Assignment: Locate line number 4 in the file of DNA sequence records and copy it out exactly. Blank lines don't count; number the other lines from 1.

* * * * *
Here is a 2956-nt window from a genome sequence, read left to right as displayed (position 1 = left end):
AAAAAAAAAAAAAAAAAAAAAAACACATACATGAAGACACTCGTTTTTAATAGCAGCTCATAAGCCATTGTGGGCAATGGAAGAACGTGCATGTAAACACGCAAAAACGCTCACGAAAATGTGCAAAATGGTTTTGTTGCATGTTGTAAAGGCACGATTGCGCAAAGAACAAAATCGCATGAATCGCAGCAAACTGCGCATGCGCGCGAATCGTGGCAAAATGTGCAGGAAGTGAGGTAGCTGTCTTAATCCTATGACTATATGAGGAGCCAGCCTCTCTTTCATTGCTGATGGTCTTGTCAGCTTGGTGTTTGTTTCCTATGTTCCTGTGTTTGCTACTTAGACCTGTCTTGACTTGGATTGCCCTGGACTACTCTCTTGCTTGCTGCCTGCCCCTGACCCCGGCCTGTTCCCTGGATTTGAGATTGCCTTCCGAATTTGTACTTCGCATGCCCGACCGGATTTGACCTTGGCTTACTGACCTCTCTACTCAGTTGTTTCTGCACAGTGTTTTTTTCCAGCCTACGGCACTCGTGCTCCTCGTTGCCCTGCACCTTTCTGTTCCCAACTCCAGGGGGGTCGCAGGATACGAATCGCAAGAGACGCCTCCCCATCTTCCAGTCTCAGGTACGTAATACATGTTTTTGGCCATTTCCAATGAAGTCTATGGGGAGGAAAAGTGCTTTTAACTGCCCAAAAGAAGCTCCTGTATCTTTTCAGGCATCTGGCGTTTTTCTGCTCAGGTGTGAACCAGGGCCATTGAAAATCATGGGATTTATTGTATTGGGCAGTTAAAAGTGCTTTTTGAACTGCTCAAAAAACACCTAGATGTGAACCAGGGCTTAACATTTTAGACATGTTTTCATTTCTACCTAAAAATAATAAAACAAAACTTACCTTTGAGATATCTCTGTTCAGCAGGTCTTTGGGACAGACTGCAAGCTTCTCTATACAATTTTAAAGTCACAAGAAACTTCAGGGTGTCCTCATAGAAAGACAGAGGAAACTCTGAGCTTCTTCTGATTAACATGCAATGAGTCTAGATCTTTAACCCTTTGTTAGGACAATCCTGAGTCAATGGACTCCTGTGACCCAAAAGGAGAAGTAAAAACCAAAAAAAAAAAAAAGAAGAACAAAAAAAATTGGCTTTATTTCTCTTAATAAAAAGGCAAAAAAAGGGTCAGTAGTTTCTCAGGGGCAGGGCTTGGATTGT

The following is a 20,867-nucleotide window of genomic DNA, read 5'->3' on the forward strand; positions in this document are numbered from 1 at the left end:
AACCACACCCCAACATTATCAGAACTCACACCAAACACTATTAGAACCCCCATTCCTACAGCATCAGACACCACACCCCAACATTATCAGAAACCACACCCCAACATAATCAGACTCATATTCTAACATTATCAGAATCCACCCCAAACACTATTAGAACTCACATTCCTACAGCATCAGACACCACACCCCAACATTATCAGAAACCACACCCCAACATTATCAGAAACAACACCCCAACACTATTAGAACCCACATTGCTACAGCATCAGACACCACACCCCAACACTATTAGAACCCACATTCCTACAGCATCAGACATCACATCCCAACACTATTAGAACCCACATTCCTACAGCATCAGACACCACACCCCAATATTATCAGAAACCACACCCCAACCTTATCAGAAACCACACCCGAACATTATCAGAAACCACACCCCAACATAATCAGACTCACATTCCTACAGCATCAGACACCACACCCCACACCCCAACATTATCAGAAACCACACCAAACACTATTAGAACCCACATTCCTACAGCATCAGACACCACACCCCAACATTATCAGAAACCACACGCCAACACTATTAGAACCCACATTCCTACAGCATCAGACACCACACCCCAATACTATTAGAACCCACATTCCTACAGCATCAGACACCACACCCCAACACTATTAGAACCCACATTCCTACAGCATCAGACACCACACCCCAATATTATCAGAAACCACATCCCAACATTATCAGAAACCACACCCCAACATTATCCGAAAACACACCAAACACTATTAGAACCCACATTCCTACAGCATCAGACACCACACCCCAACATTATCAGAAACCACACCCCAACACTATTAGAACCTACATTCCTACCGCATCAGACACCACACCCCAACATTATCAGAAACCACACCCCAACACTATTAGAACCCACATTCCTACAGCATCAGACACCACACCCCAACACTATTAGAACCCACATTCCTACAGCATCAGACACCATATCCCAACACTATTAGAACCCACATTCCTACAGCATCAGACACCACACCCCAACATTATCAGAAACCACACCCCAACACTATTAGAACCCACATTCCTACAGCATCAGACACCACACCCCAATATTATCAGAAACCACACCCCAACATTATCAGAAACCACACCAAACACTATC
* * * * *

AACCACACCCCAACATTATCAGAACTCACACCAAACACTATTAGAACCCCCATTCCTACAGCATCAGACACCACACCCCAACATTATCAGAAACCACACCCCAACATAATCAGACTCATATTCTAACATTATCAGAATCCACCCCAAACACTATTAGAACTCACATTCCTACAGCATCAGACACCACACCCCAACATTATCAGAAACCACACCCCAACATTATCAGAAACAACACCCCAACACTATTAGAACCCACATTGCTACAGCATCAGACACCACACCCCAACACTATTAGAACCCACATTCCTACAGCATCAGACATCACATCCCAACACTATTAGAACCCACATTCCTACAGCATCAGACACCACACCCCAATATTATCAGAAACCACACCCCAACCTTATCAGAAACCACACCCGAACATTATCAGAAACCACACCCCAACATAATCAGACTCACATTCCTACAGCATCAGACACCACACCCCACACCCCAACATTATCAGAAACCACACCAAACACTATTAGAACCCACATTCCTACAGCATCAGACACCACACCCCAACATTATCAGAAACCACACGCCAACACTATTAGAACCCACATTCCTACAGCATCAGACACCACACCCCAATACTATTAGAACCCACATTCCTACAGCATCAGACACCACACCCCAACACTATTAGAACCCACATTCCTACAGCATCAGACACCACACCCCAATATTATCAGAAACCACATCCCAACATTATCAGAAACCACACCCCAACATTATCCGAAAACACACCAAACACTATTAGAACCCACATTCCTACAGCATCAGACACCACACCCCAACATTATCAGAAACCACACCCCAACACTATTAGAACCTACATTCCTACCGCATCAGACACCACACCCCAACATTATCAGAAACCACACCCCAACACTATTAGAACCCACATTCCTACAGCATCAGACACCACACCCCAACACTATTAGAACCCACATTCCTACAGCATCAGACACCATATCCCAACACTATTAGAACCCACATTCCTACAGCATCAGACACCACACCCCAACATTATCAGAAACCACACCCCAACACTATTAGAACCCACATTCCTACAGCATCAGACACCACACCCCAATATTATCAGAAACCACACCCCAACATTATCAGAAACCACACCAAACACTATC